South Africa’s Energy Minister Dipuo Peters has again stressed South Africa’s phased approach to making a decision on new nuclear capacity – an approach guided by a desire to mitigate the risks and maximise benefits to the country.
Her director-general Nelisiwe Magubane added that the country, was, thus, “nowhere near advertising the tender”.
Speaking at the signing of procurement and implementation agreements for 19 more renewable-energy projects on Thursday, Peters said the nuclear plan would be presented for Cabinet approval in digestible components.
The first component had been Cabinet’s endorsement of Eskom as the owner/operator of any new nuclear facilities that might be constructed.
The current version of the Integrated Resource Plan (IRP) for electricity stated that South Africa would build 9 600 MW of new nuclear capacity by 2030. However, it had been acknowledged that that schedule could not be met, owing to delays in finalising the plan.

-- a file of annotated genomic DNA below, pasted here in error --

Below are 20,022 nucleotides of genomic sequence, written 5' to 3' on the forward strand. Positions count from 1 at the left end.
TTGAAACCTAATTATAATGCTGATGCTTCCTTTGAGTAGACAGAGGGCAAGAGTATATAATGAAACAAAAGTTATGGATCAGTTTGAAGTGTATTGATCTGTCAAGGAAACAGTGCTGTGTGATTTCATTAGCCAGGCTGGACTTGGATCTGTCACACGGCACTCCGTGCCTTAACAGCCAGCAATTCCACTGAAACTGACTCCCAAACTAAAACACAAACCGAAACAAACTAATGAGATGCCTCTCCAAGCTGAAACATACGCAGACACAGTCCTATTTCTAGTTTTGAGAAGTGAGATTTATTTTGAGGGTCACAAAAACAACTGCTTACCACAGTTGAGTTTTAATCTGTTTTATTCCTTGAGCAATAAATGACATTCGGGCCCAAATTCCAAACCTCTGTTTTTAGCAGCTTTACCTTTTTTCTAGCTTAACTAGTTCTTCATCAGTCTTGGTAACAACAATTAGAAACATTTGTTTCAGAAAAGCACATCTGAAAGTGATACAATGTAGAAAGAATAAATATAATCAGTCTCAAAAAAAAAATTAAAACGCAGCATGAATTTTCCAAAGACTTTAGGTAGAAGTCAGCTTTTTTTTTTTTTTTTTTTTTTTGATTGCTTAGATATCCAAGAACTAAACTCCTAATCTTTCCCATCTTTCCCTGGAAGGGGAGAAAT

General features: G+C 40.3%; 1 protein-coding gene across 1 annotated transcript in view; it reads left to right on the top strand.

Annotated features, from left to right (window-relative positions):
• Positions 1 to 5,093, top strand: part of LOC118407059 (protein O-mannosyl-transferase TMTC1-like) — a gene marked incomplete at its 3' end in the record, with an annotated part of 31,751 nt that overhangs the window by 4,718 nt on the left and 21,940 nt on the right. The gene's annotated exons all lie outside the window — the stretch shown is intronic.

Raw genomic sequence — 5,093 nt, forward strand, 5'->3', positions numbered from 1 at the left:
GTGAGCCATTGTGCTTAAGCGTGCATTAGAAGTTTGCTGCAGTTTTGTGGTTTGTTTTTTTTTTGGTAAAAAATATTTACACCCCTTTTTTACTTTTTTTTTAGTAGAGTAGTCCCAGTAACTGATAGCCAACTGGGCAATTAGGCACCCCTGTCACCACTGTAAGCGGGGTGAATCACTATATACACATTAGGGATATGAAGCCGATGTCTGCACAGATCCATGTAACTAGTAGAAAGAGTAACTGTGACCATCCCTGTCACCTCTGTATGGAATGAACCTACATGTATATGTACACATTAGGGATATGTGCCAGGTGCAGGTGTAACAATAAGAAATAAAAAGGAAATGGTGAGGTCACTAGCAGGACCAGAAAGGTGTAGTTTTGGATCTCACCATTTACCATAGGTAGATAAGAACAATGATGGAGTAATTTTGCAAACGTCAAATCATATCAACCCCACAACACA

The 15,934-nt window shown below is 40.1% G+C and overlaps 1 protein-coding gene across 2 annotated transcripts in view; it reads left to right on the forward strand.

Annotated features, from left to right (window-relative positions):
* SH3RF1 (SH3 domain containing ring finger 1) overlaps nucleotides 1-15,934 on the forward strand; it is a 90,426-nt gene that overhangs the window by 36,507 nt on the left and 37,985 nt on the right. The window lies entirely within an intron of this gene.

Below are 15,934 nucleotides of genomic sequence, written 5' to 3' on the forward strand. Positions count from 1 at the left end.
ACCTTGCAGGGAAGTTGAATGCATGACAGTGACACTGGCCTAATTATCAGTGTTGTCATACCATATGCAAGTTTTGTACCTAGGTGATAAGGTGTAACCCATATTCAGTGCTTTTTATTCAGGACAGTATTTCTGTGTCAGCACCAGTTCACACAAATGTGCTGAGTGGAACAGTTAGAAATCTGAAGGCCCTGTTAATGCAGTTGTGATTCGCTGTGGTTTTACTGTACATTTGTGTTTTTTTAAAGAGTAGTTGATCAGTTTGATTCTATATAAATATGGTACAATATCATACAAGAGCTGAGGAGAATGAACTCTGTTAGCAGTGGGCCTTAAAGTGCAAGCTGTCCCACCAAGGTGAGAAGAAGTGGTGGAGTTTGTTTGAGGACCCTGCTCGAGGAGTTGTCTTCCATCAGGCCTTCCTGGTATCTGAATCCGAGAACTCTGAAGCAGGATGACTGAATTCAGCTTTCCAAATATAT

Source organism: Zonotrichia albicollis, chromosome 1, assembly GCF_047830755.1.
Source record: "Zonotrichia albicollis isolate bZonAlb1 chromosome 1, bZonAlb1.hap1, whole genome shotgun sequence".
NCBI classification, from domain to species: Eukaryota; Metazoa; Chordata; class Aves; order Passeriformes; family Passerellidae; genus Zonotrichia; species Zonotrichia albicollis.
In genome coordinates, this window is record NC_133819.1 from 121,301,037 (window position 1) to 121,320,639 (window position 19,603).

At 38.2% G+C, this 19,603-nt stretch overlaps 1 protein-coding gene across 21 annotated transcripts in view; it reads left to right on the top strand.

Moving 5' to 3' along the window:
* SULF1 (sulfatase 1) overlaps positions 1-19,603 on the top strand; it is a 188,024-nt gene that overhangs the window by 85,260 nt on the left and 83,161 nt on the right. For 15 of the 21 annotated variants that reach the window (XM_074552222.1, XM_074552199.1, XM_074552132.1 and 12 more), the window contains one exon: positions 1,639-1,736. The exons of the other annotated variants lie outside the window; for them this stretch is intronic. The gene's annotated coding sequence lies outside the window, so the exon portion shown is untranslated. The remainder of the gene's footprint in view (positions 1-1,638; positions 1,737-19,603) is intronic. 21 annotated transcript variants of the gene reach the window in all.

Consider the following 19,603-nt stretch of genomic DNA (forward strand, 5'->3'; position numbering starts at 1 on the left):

In addition, a new IRP would be published before the end of the year, which would probably take account of the lower-than-anticipated growth in demand for electricity since the publication of the 2010 to 2030 version, as well as the broad-based appeal for more gas to be added into the generation road map’s mix.
Magubane explained that Cabinet would be requested to make phased “decisions in order to ensure that we minimise the risk” of what is a “huge programme”. The capital costs have been estimated at between R600-billion and R1-trillion.
Besides the owner/operator model, decisions would need to be made on affordability, the funding plan and funding methods, as well as on a range of other aspects from localisation to waste management.
The Department of Energy issued a tender last week for a service provider to conduct a study on the costs of nuclear power, which would help inform the decision-making process.
Direction would also be taken from the recently completed report by the International Atomic Energy Agency to assess South Africa’s readiness to embark on a new nuclear build programme.
Magubane said that only once Cabinet had been appraised of the costs, as well as the possible gaps in South Africa’s readiness would a decision be made on the issuance of a tender.
“So at this point in time, we are nowhere near advertising the tender,” Magubane stressed, but she did not discount the possibility of the tender being issued before the end of the year.